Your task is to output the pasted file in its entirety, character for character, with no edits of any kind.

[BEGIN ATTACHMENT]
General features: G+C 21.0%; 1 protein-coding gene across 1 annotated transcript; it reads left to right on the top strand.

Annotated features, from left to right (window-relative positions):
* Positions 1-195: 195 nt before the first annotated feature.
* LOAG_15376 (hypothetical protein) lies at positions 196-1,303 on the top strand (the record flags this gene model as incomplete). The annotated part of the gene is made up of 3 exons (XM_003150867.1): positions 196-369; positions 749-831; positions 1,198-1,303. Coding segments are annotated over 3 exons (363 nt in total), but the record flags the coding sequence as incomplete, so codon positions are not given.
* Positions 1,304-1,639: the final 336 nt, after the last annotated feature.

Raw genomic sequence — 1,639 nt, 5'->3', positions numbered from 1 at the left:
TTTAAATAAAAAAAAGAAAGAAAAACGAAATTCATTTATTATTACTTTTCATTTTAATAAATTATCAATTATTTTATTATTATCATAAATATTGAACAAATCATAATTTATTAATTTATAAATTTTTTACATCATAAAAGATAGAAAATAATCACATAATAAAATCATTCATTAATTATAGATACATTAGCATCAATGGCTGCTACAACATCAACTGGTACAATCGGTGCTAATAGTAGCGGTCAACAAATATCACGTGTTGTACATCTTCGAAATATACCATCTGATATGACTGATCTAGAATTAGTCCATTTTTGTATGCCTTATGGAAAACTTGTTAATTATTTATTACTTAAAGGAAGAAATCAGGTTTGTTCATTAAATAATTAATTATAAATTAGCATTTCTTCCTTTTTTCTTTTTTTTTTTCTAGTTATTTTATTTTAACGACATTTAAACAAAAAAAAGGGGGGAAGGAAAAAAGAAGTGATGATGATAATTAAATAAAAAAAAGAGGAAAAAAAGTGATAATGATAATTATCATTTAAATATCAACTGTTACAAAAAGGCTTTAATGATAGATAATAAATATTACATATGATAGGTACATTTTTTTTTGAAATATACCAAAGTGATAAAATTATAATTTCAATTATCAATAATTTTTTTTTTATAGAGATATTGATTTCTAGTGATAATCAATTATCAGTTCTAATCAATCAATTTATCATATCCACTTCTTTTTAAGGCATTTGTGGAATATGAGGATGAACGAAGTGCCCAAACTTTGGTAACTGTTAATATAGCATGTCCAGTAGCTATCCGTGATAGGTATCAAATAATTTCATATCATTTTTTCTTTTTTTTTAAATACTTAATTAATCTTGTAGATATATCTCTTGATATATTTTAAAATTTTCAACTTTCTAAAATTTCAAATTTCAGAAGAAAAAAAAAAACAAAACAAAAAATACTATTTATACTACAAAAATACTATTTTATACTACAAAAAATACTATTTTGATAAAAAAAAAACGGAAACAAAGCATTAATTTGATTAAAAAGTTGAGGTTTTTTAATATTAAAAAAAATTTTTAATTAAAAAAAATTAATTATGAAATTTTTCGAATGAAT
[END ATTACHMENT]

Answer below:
General features: G+C 21.0%; 1 protein-coding gene across 1 annotated transcript; it reads left to right on the top strand.

Annotated features, from left to right (window-relative positions):
* Positions 1-195: 195 nt before the first annotated feature.
* LOAG_15376 (hypothetical protein) lies at positions 196-1,303 on the top strand (the record flags this gene model as incomplete). The annotated part of the gene is made up of 3 exons (XM_003150867.1): positions 196-369; positions 749-831; positions 1,198-1,303. Coding segments are annotated over 3 exons (363 nt in total), but the record flags the coding sequence as incomplete, so codon positions are not given.
* Positions 1,304-1,639: the final 336 nt, after the last annotated feature.

Raw genomic sequence — 1,639 nt, 5'->3', positions numbered from 1 at the left:
TTTAAATAAAAAAAAGAAAGAAAAACGAAATTCATTTATTATTACTTTTCATTTTAATAAATTATCAATTATTTTATTATTATCATAAATATTGAACAAATCATAATTTATTAATTTATAAATTTTTTACATCATAAAAGATAGAAAATAATCACATAATAAAATCATTCATTAATTATAGATACATTAGCATCAATGGCTGCTACAACATCAACTGGTACAATCGGTGCTAATAGTAGCGGTCAACAAATATCACGTGTTGTACATCTTCGAAATATACCATCTGATATGACTGATCTAGAATTAGTCCATTTTTGTATGCCTTATGGAAAACTTGTTAATTATTTATTACTTAAAGGAAGAAATCAGGTTTGTTCATTAAATAATTAATTATAAATTAGCATTTCTTCCTTTTTTCTTTTTTTTTTTCTAGTTATTTTATTTTAACGACATTTAAACAAAAAAAAGGGGGGAAGGAAAAAAGAAGTGATGATGATAATTAAATAAAAAAAAGAGGAAAAAAAGTGATAATGATAATTATCATTTAAATATCAACTGTTACAAAAAGGCTTTAATGATAGATAATAAATATTACATATGATAGGTACATTTTTTTTTGAAATATACCAAAGTGATAAAATTATAATTTCAATTATCAATAATTTTTTTTTTATAGAGATATTGATTTCTAGTGATAATCAATTATCAGTTCTAATCAATCAATTTATCATATCCACTTCTTTTTAAGGCATTTGTGGAATATGAGGATGAACGAAGTGCCCAAACTTTGGTAACTGTTAATATAGCATGTCCAGTAGCTATCCGTGATAGGTATCAAATAATTTCATATCATTTTTTCTTTTTTTTTAAATACTTAATTAATCTTGTAGATATATCTCTTGATATATTTTAAAATTTTCAACTTTCTAAAATTTCAAATTTCAGAAGAAAAAAAAAAACAAAACAAAAAATACTATTTATACTACAAAAATACTATTTTATACTACAAAAAATACTATTTTGATAAAAAAAAAACGGAAACAAAGCATTAATTTGATTAAAAAGTTGAGGTTTTTTAATATTAAAAAAAATTTTTAATTAAAAAAAATTAATTATGAAATTTTTCGAATGAAT